Oil price drop will hurt your supply chains

Roger OakdenSupply Chains & Supply Networks

The good and bad of oil.

If you are a private motorists or your business is a passenger airline operator, the drop in oil prices brings a smile to your face.In the past five months, the international price of oil has fallen about 40 percent.

But if you are a logistician reviewing your future supply chains, your smile may not be as big! In December 2009, the January 2015 futures contract price for oil was U$95 per barrel, yet today’s price is U$64 per barrel. In 2009, it was forecast that the price of oil would continue to rise, yet analysts are predicting that in 2016, oil could be as low as U$29 per barrel! Already,freight rates on some routes have dropped 40 percent.

As a logistician, on what price range will you base your supply chain assumptions?

As we are aware, the price of traded commodities is a factor of demand and supply; demand for oil has reduced and supply increased (in America by 65 percent over the past five years), The International Energy Agency (IEA) has stated that output from major oil fields has already peaked and the rate of decline has accelerated; the global situation requires that multinational oil and gas companies review their investment plans.

The Norwegian consultancy Rystad Energy has stated that in 2015, oil and gas companies will make their final investment decision on about 800 projects valued at approximately U$500b and planned to deliver around 60 billion barrels of oil.

Project costs are increasing

While the oil price is decreasing, the cost of exploration and delivery is increasing – materials, new technologies and skilled labour.One third of the planned projects are ranked as ‘unconventional’, requiring horizontal drilling or ‘fracking’. For example, an unconventional project in the British North Sea with a projected output of 300m barrels and a cost of U$10b requires a price of more than U$100 per barrel to justify commencement.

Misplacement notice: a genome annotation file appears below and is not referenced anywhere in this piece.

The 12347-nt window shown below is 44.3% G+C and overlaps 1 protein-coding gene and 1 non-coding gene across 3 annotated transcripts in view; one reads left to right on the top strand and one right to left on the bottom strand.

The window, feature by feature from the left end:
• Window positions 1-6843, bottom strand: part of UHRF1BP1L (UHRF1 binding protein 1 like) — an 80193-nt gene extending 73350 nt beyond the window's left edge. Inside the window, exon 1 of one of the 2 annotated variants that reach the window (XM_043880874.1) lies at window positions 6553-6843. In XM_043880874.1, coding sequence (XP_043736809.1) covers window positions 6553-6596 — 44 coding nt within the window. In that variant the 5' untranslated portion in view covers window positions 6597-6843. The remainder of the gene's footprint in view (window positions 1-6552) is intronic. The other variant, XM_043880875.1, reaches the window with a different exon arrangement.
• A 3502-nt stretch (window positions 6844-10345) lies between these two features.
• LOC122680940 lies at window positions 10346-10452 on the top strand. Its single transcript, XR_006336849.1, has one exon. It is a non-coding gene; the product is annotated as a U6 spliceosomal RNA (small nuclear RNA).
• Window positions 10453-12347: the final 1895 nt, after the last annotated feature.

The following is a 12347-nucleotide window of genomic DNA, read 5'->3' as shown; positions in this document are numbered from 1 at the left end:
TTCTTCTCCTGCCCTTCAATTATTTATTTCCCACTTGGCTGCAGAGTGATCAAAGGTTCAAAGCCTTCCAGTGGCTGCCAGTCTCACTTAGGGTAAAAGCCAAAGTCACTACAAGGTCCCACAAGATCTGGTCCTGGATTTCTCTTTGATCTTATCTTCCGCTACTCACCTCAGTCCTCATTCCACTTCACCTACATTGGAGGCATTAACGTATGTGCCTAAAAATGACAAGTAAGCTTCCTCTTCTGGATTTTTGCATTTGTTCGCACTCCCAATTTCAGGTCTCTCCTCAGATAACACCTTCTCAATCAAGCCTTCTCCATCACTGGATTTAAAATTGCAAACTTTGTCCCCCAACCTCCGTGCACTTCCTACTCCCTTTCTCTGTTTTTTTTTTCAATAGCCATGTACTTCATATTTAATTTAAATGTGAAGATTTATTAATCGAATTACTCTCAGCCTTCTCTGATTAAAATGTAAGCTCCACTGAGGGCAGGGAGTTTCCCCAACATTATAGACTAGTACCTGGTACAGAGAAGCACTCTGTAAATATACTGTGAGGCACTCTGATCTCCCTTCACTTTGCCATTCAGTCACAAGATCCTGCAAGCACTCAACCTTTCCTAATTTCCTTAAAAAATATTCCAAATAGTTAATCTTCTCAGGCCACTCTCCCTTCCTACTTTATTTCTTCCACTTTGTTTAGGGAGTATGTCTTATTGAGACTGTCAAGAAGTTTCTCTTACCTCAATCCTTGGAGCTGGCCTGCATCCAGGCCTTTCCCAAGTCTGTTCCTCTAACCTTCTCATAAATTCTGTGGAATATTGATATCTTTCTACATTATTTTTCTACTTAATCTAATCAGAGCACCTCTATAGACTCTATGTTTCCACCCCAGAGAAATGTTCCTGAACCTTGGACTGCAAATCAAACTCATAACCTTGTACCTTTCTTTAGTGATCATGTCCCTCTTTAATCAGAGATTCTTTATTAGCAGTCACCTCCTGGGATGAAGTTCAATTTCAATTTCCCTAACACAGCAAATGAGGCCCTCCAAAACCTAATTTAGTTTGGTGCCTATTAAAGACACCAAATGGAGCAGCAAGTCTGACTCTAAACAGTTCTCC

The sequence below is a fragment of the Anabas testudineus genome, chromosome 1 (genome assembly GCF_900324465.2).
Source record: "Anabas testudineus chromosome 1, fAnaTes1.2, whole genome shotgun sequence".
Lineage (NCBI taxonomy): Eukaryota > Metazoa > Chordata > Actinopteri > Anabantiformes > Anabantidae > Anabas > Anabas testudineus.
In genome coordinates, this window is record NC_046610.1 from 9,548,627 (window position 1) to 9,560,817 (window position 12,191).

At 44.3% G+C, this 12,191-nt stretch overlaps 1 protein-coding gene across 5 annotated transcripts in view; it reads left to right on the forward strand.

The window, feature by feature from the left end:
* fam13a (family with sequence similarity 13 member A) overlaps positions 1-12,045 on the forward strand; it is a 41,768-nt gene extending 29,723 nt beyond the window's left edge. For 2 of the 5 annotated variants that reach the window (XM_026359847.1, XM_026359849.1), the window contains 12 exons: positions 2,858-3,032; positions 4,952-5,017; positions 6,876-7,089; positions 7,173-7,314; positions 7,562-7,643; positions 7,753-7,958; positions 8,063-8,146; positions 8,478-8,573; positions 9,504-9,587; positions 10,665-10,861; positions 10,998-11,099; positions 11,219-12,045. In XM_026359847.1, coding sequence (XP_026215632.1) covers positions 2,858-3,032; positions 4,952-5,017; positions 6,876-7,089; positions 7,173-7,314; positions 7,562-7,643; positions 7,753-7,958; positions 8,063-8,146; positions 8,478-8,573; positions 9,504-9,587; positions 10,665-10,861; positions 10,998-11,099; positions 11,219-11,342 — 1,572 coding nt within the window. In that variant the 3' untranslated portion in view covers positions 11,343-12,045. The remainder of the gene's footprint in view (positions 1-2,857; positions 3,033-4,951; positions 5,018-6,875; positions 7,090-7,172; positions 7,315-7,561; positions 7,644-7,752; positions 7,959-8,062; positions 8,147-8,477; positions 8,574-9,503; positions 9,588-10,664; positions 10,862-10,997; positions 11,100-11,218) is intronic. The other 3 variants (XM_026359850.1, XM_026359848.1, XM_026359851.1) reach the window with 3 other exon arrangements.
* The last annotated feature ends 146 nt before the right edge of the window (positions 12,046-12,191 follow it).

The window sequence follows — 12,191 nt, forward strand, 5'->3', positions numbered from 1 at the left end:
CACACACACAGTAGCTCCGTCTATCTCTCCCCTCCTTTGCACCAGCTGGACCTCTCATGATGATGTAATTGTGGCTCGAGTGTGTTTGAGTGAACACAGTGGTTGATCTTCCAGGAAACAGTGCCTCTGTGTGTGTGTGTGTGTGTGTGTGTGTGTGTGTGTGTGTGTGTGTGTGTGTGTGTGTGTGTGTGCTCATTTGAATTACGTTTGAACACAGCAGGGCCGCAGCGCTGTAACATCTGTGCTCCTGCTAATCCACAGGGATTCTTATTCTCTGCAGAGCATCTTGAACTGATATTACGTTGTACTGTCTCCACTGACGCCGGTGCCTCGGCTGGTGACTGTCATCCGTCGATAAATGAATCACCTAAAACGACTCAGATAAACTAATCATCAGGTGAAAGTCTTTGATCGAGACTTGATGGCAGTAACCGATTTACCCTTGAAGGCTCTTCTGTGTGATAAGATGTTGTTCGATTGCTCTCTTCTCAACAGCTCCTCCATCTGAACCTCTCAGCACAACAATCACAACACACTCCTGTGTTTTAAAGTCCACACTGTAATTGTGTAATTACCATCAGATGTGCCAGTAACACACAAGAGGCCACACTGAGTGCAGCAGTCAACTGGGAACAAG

Already, it appears that about 30 percent of the future investments will be delayed until the oil price at least exceeds U$100 per barrel! The result is expected to be a reduction in supply by 2020 and therefore rapidly escalating prices – enjoy the good times while they last!

In addition to the reduction in viable projects, about 80 percent of oil reserves are controlled by state supported companies which are under-investing in new oil fields due to governments maximising their income from royalties, increasing resource nationalism and corruption.

The medium to long term outlook is therefore the same as it has been for some time – a reduction in supply (even with reductions in demand) and higher prices. As a logistician reviewing your supply chains, the current movements in the price of oil are unlikely to change your view that supply chains will most likely become shorter over the long term (10+ years) and that increased effort and investment is required to reduce your organisation’s total energy consumption and reliance on external energy sources.

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About the Author

Roger Oakden

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With my background as a practitioner, consultant and educator, I am uniquely qualified to provide practical learning in supply chains and logistics. I have co-authored a book on these subjects, published by McGraw-Hill. As the program Manager at RMIT University in Melbourne, Australia, I developed and presented the largest supply chain post-graduate program in the Asia Pacific region, with centres in Melbourne, Singapore and Hong Kong. Read More...